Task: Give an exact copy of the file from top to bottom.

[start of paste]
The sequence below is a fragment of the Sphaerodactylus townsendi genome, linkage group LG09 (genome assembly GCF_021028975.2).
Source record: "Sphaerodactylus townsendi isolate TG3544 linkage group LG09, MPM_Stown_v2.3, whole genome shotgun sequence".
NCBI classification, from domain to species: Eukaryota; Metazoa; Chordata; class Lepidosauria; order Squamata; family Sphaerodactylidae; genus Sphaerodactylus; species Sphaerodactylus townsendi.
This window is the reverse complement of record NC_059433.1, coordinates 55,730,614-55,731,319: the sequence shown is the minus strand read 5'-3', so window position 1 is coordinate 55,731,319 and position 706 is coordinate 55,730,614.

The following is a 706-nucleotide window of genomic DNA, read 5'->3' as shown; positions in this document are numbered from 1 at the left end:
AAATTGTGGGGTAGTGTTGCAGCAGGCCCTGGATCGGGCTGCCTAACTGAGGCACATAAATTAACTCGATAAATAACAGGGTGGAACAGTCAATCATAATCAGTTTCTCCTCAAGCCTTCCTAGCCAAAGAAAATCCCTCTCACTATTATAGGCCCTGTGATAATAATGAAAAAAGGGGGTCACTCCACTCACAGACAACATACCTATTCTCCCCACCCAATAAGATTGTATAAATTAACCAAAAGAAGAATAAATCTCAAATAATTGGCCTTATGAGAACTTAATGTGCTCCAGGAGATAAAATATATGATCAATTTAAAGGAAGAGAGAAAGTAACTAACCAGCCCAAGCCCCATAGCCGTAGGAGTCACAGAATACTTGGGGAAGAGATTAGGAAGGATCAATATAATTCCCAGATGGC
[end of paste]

The sequence below is a fragment of the Sphaerodactylus townsendi genome, linkage group LG09 (genome assembly GCF_021028975.2).
Source record: "Sphaerodactylus townsendi isolate TG3544 linkage group LG09, MPM_Stown_v2.3, whole genome shotgun sequence".
NCBI classification, from domain to species: Eukaryota; Metazoa; Chordata; class Lepidosauria; order Squamata; family Sphaerodactylidae; genus Sphaerodactylus; species Sphaerodactylus townsendi.
This window is the reverse complement of record NC_059433.1, coordinates 55,730,614-55,731,319: the sequence shown is the minus strand read 5'-3', so window position 1 is coordinate 55,731,319 and position 706 is coordinate 55,730,614.

The following is a 706-nucleotide window of genomic DNA, read 5'->3' as shown; positions in this document are numbered from 1 at the left end:
AAATTGTGGGGTAGTGTTGCAGCAGGCCCTGGATCGGGCTGCCTAACTGAGGCACATAAATTAACTCGATAAATAACAGGGTGGAACAGTCAATCATAATCAGTTTCTCCTCAAGCCTTCCTAGCCAAAGAAAATCCCTCTCACTATTATAGGCCCTGTGATAATAATGAAAAAAGGGGGTCACTCCACTCACAGACAACATACCTATTCTCCCCACCCAATAAGATTGTATAAATTAACCAAAAGAAGAATAAATCTCAAATAATTGGCCTTATGAGAACTTAATGTGCTCCAGGAGATAAAATATATGATCAATTTAAAGGAAGAGAGAAAGTAACTAACCAGCCCAAGCCCCATAGCCGTAGGAGTCACAGAATACTTGGGGAAGAGATTAGGAAGGATCAATATAATTCCCAGATGGC